We talked about Thomson’s “simplifying hypothesis” that the right of privacy is not a distinct right on its own but is rather derived from other rights.
Here’s an illustration of the simplifying hypothesis: privacy shows up as a subset of other rights. The hypothesis is that it only shows up within other rights and never on its own.
You might ask, “so what do all the little privacy circles have in common, such that it makes sense to use the same word for them?” I think Thomson would say that there is no illuminating answer to that question. The simplifying hypothesis simplifies the right to privacy by giving up on the attempt to identify a distinct, unified right to privacy. The idea is that it it more accurate to describe the wide array of cases we put on the board last time as instances of other rights than it is to try to squeeze them into one box.
Even though she despairs of a unified theory of privacy rights, Thomson does think there are some useful generalizations. For instance, some of the rights that make up what we loosely call the right to privacy are rights that limit how others can acquire private information (Thomson 1975, 307–8) while others are rights governing how others can use information (Thomson 1975, 310–12).
For example, she thinks there is a general right not to be looked at and that this right is waived by a person who is walking in the street but that it is not waived by a person who is inside her house. Consequently, if you take unusual steps to look at people in their houses, like using an x-ray machine, you violate their right to privacy. This is an example of how the right to privacy governs the acquisition of information. (Similarly, property rights convey the right to prevent others from looking at things. The privacy right derived from property rights is invaded when someone tries to defeat the normal means used to prevent others from looking at one’s property, such as keeping it in your house.)
Rights governing the use of information are trickier. Thomson says that if there is such a right, it has to be derived from the right not to be caused distress. But this seems to be a merely hypothetical point for her. She thinks the right not to be caused distress is outweighed by the freedom of the press, so there is really no privacy right against publication of information in the press (Thomson 1975, 310). And she does not think that there is a right that private individuals not gossip about you, no matter how hurtful their doing so may be (Thomson 1975, 311–12).
So there is space in Thomson’s analysis for the cases that Warren and Brandeis thought were central, namely, rights to control the publication of personal information. But it is merely logical space for her.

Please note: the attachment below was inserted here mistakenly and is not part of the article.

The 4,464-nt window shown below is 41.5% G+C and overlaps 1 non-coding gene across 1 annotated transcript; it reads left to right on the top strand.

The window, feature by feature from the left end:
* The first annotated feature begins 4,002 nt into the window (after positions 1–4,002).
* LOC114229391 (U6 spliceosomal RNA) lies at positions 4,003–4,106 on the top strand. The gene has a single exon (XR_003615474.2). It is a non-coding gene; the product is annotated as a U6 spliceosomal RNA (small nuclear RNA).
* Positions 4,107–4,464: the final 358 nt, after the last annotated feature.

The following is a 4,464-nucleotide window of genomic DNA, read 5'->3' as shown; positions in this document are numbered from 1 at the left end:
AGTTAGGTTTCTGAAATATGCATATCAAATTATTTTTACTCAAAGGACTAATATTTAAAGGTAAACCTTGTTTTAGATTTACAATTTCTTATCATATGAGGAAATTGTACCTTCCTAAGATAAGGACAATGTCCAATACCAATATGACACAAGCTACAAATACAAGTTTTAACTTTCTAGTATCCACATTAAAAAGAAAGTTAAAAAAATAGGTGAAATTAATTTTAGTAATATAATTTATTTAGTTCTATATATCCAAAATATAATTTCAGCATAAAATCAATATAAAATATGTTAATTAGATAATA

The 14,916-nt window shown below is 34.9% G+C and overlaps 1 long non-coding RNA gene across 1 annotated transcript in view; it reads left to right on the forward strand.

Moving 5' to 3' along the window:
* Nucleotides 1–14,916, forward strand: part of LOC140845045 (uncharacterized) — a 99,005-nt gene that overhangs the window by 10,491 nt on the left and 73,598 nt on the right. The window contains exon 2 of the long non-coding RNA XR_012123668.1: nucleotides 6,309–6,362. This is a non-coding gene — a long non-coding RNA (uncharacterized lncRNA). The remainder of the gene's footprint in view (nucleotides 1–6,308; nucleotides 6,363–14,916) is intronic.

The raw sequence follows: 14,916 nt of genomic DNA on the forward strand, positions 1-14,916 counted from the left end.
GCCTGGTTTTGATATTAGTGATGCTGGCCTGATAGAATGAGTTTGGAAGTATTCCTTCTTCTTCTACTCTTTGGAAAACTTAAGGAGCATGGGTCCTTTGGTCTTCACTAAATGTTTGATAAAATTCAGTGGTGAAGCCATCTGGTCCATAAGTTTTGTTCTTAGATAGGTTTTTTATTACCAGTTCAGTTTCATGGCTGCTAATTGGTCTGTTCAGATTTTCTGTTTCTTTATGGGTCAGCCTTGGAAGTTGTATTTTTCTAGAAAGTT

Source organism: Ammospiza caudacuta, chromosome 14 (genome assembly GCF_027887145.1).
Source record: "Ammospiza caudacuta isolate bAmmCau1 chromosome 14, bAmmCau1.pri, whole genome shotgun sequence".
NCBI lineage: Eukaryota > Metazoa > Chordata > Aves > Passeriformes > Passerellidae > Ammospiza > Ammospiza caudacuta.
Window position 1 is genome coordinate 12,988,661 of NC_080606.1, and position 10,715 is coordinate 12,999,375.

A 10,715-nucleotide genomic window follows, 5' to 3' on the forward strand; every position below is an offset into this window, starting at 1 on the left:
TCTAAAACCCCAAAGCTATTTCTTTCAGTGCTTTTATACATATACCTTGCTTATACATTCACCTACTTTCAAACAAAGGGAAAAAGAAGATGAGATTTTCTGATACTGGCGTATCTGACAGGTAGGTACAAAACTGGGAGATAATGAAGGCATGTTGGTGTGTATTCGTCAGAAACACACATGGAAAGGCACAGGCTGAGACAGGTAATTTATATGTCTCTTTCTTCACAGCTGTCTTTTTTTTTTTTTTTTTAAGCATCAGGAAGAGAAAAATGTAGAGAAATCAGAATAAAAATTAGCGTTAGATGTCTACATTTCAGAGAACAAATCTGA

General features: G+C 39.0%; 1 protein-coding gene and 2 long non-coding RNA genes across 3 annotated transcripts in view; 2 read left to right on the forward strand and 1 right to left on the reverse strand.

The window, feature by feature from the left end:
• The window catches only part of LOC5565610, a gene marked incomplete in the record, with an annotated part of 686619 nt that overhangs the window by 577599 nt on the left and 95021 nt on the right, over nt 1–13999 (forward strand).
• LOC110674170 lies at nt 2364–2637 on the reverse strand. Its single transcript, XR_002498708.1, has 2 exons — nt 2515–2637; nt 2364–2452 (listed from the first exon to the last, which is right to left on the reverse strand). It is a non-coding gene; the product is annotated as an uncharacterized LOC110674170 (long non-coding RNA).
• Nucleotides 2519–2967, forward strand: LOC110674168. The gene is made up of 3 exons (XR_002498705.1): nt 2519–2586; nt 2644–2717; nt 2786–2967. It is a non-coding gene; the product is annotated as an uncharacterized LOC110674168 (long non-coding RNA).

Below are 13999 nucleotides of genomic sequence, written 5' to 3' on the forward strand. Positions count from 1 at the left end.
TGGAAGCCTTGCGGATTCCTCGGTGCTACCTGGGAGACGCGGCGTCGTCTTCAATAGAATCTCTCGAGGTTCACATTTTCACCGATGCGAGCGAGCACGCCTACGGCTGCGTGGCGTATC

I tried to illustrate the nature of Thomson’s position by contrasting two ways of analyzing the cases at issue.
Thomson’s way is to look for a general right from which the right to privacy is derived. Most of us think that the right to privacy includes the right not to be observed in private places, like our homes. Thomson analyzes that right as being derived from a general right not to be looked at. We waive this general right when we leave the home, she says, but retain it when we do not. Warren and Brandeis, by contrast, do not think there is a general right not to be looked at. They think there is a right to privacy which protects us from being looked at in certain places, like the home.
Similarly, many of us worry about the publication of private information. Thomson says that if there is a privacy right against the publication of person information, it is derived from a general right against being caused distress. Warren and Brandeis think that there is a specific right to privacy whose violation causes us to be distressed.
Austin, Adrian, and I expressed doubts about whether these general rights against being looked at or against being caused distress really exist.
Joaquín made a good case that there is a general right not to be looked at. He thought it was plausible to say that individuals have a right to control how others look at them. So, for instance, leering or aggressive staring could infringe on this right while normal looking is permitted by the person who is seen.
Jerry had a very expansive understanding of rights that would accommodate Thomson’s way of thinking, I believe.
Thomson, Judith Jarvis. 1975. “The Right to Privacy.” Philosophy & Public Affairs 4 (4): 295–314.